Bonneville dreams

For a long time, Jon Rispante of Nevada wanted to build an all-black hot rod Triumph—‘murdered out’, as the hipsters might say. Here’s the result, a combination of three different Triumphs that Jon had sitting around. The pre-unit front end and tank came from a “hodge-podge 1960s T100 that I paid $100 for a decade ago,” says Jon. The rear fender and various other bits came off a ‘66 Bonneville. But the main donor is a 1970 Bonneville, a bike that had “been floating around Las Vegas for years… For a short time, it was even owned by my father.” The Bonnie engine was given a full rebuild, and treated to a TR6 single carb head, Boyer electronic ignition and a MAP Mikuni kit for rideability and reliability. The headlamp is a Model A Ford auxiliary lamp, and the tires are rare NOS Goodyear Super Eagles—19” on the front and 16” rear. Jon wanted a ‘no frills’ look to this bike, so he gave the engine cases and other shiny parts a low-key, brushed aluminum finish.

Monday, October 25

Ezra's Fast Boy

(From the CycleEXIF blog, but my feelings exactly, an inspiration to me, and a craftsman)
If I could place an order for any hand built bike in the world it would be for a Fast Boy. Ezra is one of my all time heroes. He has one of the most beautiful outlooks on life, which has been tempered by an experience that no-one should have to go through. Read his blog for more information on that trial. Needless to say he is an individual who, like the steel he works with, has been tested in fire and, like the bikes he produces, are works of Art in the true sense of the word. Read More »


Sunday, October 24

Purple Erkel

Apothecary specializes in creating medical strains. They have been growing and refining this all-indica variety for five years. Her ancestors have grown in the hills of Northern California for over two decades, where her phenotypes have been known by many different names including Grape Ape, Purple Erkel, and Grandaddy Grape Ape.As an indoor crop, Granddaddy Purple is equally happy in hydro or soil. With a pure indica heritage, this plant is predisposed to a short bushy stature. Granddaddy branches extensively, making her less than ideal for SOG style grows, but she can be trained to make an awesome super crop garden. When left to her natural tendencies, this strain will make a nice big shrub that reaches about 3 feet indoors or up to 8 feet outdoors. She is a hardy grower with tight internodes and dense dark green to purple leaves. Granddaddy Purple is easy to work with throughout her growth cycle. She likes a cool temperature, between 70-80 F, and can be very forgiving so long as she is adequately watered. Due to her high resin output and dense structure, this plant can be alluring to mites.Granddaddy Purple finishes her flowering cycle in 8-9 weeks. The buds are dense green nuggets that gain royal purple hues as they mature. Depending on the size she is allowed to reach, Granddaddy Purple can yield between 0.5 and 3.5 ounces apiece. outdoor plants will really deliver, with potential yields between 8 ounces and 5 pounds.There is a potent, undeniable grape tinge to this plant' aroma, and a sweet grape taste that lingers subtly on the tongue. Granddaddy Purple's effects are enduring, with a smooth even feeling throughout. For an indica, her buzz is surprisingly alert and energetic rather than sedating. This is a good smoke for walking in the high meadows and swimming in the lake afterwards. Medicinally, this varity has given relief to cancer / chemotherapy patients. Granddaddy Purple has taken first prize in no less than four pot competitions: The Inglewood Medical Cannabis Cup in 2004, and the Green Cup in 2004, 2005, and 2006.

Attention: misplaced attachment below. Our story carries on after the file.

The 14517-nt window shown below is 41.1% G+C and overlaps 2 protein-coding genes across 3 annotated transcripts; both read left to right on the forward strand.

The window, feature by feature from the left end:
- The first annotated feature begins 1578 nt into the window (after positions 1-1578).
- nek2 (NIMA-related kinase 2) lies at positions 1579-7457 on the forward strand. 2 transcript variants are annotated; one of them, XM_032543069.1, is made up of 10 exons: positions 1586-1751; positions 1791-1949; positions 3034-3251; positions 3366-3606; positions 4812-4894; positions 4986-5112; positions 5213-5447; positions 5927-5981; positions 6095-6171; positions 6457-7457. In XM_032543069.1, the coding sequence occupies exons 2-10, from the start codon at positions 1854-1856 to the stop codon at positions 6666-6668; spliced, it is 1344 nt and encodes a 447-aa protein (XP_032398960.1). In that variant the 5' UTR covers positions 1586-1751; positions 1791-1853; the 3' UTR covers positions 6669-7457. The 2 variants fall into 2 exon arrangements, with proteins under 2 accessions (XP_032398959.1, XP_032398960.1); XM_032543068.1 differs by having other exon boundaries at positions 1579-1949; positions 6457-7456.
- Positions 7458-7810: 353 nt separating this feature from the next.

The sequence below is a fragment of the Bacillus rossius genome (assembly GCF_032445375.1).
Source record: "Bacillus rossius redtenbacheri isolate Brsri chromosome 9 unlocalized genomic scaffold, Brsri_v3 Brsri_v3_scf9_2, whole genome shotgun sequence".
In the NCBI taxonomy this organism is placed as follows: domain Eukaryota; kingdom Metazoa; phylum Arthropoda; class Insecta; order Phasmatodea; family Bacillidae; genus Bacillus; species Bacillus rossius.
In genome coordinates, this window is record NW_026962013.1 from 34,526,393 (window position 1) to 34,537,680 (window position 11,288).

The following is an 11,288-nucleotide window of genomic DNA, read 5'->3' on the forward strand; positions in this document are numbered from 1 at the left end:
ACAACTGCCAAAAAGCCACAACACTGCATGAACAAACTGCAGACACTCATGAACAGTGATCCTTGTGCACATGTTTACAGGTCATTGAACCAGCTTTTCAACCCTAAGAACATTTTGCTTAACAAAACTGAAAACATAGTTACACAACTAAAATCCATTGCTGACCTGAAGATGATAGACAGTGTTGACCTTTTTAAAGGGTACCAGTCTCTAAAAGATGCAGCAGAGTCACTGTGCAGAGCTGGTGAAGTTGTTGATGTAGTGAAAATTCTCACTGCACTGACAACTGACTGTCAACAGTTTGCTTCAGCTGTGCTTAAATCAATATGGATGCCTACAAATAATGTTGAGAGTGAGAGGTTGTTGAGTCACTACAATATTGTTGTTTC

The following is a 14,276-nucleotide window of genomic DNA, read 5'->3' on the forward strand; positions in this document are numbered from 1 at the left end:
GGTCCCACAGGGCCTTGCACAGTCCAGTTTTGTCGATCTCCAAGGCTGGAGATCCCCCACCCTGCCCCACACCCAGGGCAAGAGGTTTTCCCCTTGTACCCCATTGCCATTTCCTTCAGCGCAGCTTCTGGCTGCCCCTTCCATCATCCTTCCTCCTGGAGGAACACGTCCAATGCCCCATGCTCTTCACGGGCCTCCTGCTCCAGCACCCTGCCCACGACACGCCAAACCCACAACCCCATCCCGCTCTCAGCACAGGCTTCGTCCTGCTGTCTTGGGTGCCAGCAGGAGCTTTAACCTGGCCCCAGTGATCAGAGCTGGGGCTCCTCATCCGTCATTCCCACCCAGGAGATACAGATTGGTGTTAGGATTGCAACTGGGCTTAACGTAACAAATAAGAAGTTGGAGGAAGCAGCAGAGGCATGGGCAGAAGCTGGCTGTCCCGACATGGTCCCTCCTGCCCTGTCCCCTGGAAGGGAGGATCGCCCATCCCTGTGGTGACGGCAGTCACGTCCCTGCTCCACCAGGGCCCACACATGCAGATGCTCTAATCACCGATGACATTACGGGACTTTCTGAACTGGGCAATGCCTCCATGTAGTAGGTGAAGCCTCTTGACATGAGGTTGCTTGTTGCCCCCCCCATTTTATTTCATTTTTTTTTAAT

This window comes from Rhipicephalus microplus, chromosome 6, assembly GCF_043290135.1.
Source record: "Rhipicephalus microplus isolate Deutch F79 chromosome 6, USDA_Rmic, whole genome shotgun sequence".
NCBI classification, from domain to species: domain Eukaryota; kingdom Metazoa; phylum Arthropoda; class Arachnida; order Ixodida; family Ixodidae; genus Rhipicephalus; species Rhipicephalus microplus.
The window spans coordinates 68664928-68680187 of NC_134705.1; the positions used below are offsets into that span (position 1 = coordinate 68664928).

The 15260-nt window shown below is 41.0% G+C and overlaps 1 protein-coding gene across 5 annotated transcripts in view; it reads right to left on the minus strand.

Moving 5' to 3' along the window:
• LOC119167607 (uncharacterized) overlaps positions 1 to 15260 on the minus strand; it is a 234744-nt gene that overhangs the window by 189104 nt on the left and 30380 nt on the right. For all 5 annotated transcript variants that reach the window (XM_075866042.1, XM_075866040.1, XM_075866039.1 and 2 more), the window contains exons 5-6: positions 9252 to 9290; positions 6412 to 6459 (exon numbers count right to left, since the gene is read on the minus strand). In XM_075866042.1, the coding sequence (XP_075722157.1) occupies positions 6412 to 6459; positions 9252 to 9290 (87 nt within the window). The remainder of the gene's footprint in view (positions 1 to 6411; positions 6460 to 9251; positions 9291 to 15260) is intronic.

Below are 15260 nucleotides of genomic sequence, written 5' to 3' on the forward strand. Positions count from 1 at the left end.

Sunday night leftovers

Saturday, October 23

Friday, October 22

Friday Funnies

Hamburglar spotted at WalMart

1,000 Pound Cars

For the past six years, the Los Angeles Auto Show has invited automobile designers to participate in its Design Challenges. The challenge for this year’s show was to come up with a design for “a 1,000lb [453.6kg], four-passenger vehicle that is both comfortable and safe, while delivering satisfactory driving performance without sacrificing the styling consumers’ demand.” Entries are being judged not only for meeting the weight constraint (no more than 1,500 pounds/680 kg with passengers), but also for artistic beauty, comfort, uniqueness of design, roadworthiness, sustainability, performance and user-friendliness. The winner will be announced at the show, on Nov. 18. Here’s a look at some of the higher-profile entries... Read More

Radical dude

Madrid-based Radical Ducati is on a roll at the moment, raiding Ducati parts bins from the past twenty years to produce a steady supply of jaw-dropping customs. This latest bike is inspired by racing Ducatis from the 1970s and the ‘monocilindrica’ 450cc. The starting point of was the frame from a 1997 Monster M900, chopped at the back to accommodate a racing-style tail unit. A single-sided swingarm is hooked up to the rear wheel from a 916, while the tank is from a 999. The liquid-cooled engine is from an ST2 Sports Turismo; it breathes through German Wolfman manifolds, with exquisite Laser megaphones attached to the other end. The solo seat is from RD’s RAD02 Cafe Racer—featured on Bike EXIF a year ago—and despite the ragbag of parts, the whole thing hangs together remarkably well. It’s as ‘naked’ as they come, but with a delicious hint of vintage racebike. Fancy one in your garage? [Via RocketGarage. Images by Javier Fuentes.]

Wednesday, October 20

Tuesday, October 19

Ardie 1937 492 cc OHV RBK 505 “ Bergfreund”

Ardie motorcycles were produced in Nurnberg in Germany between 1919 and 1958.The first models were 288, 305 and 348 cc two stroke singles. In September 1922 founder Arno Dietrich had a fatal motorcycle accident when testing one of his machines. The company was then taken over by a mr. Bendit. From the middle of the twenties till the early thirties JAP engines of several types and capacities were employed. Ardies were successful in races, in 1926 they won the TT race in Austria and in 1927 in Hungary. From the early thirties various engines were employed: Sachs, Sturmey Archer, Bark and Küchen and not to forget two stroke engines of Ardie’s own design. This sporty “Bergfreund” is equipped with a Küchen engine that delivers 20 hp @ 4800 rpm. Primary drive is by duplex chain in oilbath to a four speed Hurth gearbox. The machine has dry sump lubrication and the top speed is around 125 km/h.